It was the Spring of 1916 that the Mad Hatter was founded, which inaugurated the Tea

Room Era of the Village. The Crumperie followed in 1917. In the preceding installment we neglected to give one of the chief reasons for the patronage of these salons of undernourishment and dyspepsia. We speak generically—no offense to Crumpie or the


Mad Hatter. It seems that there are still a few mothers who do not allow their daughters to smoke. Hence a tea room is more comfortable than stealing a forbidden puff on the roof of vigilant mamma’s apartment. Also Jurgen, MacFadden’s Magazine, Shadowland and the works of D.H. Lawrence can be perused in peace of mind where there are no mammas. This was all before the disaster of prohibition and the cellar of the Brevoort was packed with more or less Bohemians nightly. Here Jack McGrath reigned. Here strangers craned their necks to get a glimpse of hatless Harry Kemp, then known as a tramp poet and not as a novelist and playwright. Here Hippolyte Havel and Sadakichi Hartmann were gaped at in awe. But this jam at the Brevoort was mainly due to the foreign invasion. Shortly after the great war broke out—even in the years that good President Wilson kept us out of the war—until he got re-elected—the Village was jammed. Europe had come to be too uncomfortable, and Bohemians, both amateur and professional, from Paris, Prague, Moscow, Odessa, Soho and Dublin came in herds, each bringing his own nifty


European vice—Cubism, Gauguinism. Socialism and Ogetti d’Arti. This was during the early period of decadence of New York Society—before the matrons began to bare their daughters to approximate nudity to enhance their matrimonial chances— before the dance became a love wrastle—before Freud ousted the Bible. During this period of war mania, along with other licentiousness, it became the fashion to allow artists, both piano operators, paint workers and garlic exuders, to enter the fringe of the larger elite gatherings. Accordingly, inasmuch as playing the fiddle, art work and male dressmaking were no longer considered trades by the rich Bourgeoises, they came down into the Village for diversion. Their daughters practiced fitting-school French on nondescript foreigners who were alleged Parisians, though born in Bulgaria or Bessarabia. The cachet of errant eros proved most thrilling to the jaded matrons and their young, for those foreign birds had never heard of Southern chivalry or New England purity. They naively did not realize that there were two distinct classes of women—the good and the bad. The attitude of these cosmopolitan bounders proved to be a great relief to our hitherto sheltered ladies.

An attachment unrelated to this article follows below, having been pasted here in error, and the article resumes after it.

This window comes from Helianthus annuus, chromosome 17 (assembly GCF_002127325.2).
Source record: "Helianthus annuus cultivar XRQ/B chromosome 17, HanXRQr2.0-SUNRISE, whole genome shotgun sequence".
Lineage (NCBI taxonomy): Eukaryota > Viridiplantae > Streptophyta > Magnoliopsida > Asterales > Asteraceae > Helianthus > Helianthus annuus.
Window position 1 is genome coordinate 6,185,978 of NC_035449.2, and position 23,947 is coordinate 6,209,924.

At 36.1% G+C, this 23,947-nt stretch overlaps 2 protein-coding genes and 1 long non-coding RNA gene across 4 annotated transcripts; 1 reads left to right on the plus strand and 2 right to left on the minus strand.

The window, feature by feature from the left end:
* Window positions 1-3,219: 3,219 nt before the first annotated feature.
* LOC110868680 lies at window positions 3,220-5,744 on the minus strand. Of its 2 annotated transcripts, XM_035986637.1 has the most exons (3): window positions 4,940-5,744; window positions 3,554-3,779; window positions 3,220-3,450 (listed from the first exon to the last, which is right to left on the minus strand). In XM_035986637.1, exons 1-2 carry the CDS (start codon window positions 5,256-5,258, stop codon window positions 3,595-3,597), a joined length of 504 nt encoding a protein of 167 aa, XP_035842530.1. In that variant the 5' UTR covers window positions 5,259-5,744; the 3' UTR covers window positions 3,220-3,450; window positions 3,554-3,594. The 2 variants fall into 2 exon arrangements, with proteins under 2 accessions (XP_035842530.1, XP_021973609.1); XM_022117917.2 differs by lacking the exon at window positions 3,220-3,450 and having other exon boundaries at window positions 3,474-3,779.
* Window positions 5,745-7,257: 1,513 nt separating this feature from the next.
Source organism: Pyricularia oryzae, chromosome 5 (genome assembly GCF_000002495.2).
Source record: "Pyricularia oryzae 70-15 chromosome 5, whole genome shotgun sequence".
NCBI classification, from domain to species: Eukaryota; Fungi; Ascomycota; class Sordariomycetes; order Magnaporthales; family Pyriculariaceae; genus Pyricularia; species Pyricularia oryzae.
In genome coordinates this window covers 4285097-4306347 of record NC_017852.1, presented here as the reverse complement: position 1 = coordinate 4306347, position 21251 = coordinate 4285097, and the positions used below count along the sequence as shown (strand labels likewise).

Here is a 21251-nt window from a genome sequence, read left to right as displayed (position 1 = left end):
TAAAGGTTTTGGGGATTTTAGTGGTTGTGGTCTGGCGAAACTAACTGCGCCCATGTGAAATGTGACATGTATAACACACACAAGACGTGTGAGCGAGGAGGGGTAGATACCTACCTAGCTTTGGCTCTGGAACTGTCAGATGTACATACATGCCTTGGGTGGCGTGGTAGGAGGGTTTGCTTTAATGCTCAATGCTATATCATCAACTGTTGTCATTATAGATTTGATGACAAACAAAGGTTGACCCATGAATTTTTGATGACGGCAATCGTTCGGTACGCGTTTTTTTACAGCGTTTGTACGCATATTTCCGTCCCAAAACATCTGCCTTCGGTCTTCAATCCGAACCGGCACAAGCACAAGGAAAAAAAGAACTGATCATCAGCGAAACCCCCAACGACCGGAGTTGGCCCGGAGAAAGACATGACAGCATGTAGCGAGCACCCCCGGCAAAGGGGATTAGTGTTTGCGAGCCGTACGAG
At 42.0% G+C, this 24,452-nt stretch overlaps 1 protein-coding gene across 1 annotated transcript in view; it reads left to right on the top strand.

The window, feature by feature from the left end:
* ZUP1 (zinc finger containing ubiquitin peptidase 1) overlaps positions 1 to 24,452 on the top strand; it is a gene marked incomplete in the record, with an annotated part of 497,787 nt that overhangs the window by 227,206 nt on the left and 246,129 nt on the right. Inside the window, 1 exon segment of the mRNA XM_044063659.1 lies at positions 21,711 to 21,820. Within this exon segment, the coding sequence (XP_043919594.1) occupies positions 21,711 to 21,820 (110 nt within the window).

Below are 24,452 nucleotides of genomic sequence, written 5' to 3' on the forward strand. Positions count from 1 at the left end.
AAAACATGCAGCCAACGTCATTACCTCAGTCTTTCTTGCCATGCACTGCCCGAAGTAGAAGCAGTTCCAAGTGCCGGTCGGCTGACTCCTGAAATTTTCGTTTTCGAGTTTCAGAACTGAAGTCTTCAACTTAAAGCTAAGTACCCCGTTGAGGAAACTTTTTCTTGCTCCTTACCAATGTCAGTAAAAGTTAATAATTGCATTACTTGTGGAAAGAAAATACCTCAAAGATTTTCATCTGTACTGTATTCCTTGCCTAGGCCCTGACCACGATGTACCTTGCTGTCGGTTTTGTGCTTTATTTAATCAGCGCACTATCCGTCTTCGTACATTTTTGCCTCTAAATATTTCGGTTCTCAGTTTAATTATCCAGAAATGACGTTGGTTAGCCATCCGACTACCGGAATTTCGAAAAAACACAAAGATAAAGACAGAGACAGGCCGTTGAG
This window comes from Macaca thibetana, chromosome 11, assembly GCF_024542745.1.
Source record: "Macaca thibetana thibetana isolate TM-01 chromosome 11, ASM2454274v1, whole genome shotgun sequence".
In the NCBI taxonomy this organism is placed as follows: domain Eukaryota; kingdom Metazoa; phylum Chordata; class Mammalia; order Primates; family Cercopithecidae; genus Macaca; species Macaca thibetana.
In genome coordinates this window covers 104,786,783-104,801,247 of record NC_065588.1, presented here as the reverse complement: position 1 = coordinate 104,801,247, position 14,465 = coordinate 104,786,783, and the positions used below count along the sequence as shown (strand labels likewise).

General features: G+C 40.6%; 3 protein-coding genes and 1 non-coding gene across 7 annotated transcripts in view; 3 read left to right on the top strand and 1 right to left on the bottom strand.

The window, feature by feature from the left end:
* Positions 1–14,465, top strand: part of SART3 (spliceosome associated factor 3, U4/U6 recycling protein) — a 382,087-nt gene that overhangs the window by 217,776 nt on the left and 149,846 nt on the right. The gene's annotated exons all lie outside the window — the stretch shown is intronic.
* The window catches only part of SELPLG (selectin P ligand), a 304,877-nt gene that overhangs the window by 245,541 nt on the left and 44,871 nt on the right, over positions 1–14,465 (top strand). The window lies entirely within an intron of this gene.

Authorities differ as to whether the alleged and tremendous pollution of the youth of our land came from Greenwich Village or Washington, D.C. It is true that every new national mode of thought is first felt and worn out in the Village. Freuding as an indoor sport, Little Theatre expressionism, free verse writing, etc.—everything except prohibition started near Washington Square, as this history will eventually prove. Village customs that were flagrantly unconventional years ago are now the fads of Main Street. But as for corrupting the youth, Nature has planned it so that youth, because of being youth, can never be effectively corrupted, even by the overweening compulsions of the morbidly senile. As a historian we point out that youth has always turned away from pollution, to romance, sport or the pursuit of harmless fads. Greenwich Village is composed of those who have preserved their youth. Eventually the Village will prove to the world that ancient axiom that there are no bad women.

So it was that the fashionable world descended upon the Black Cat and drove out the Bohemians. Only the dealers in dubious antiques remained, and the stockbroker with his models. The same thing happened to the Greenwich Village Inn to a certain extent, but the Villagers were so attached to that historic hostelry that even society could not dislodge them, nor could the pantsmakers crowd them out. The patient readers may well ask now: “But where did art and culture come in? What has happened except a few riots and the creation of a spurious bohemioid phantasy exploited by the magazines and press—a tremendous visitation of snobs and morbidity hounds—a dubious influx of people not necessary to Europe?” True, Sinclair Lewis had not discovered the Middle West, Hendrik Van Loon had not taken the curse off history, Eugene O’Neill had not fortified the drama with intestinal support; still all the while art and letters were quietly germinating. For many filled with the indomitable spirit of

the experimenter and the inventor were at work, and many neophytes came, drawn by romance and an honest desire to create something new. (To be continued)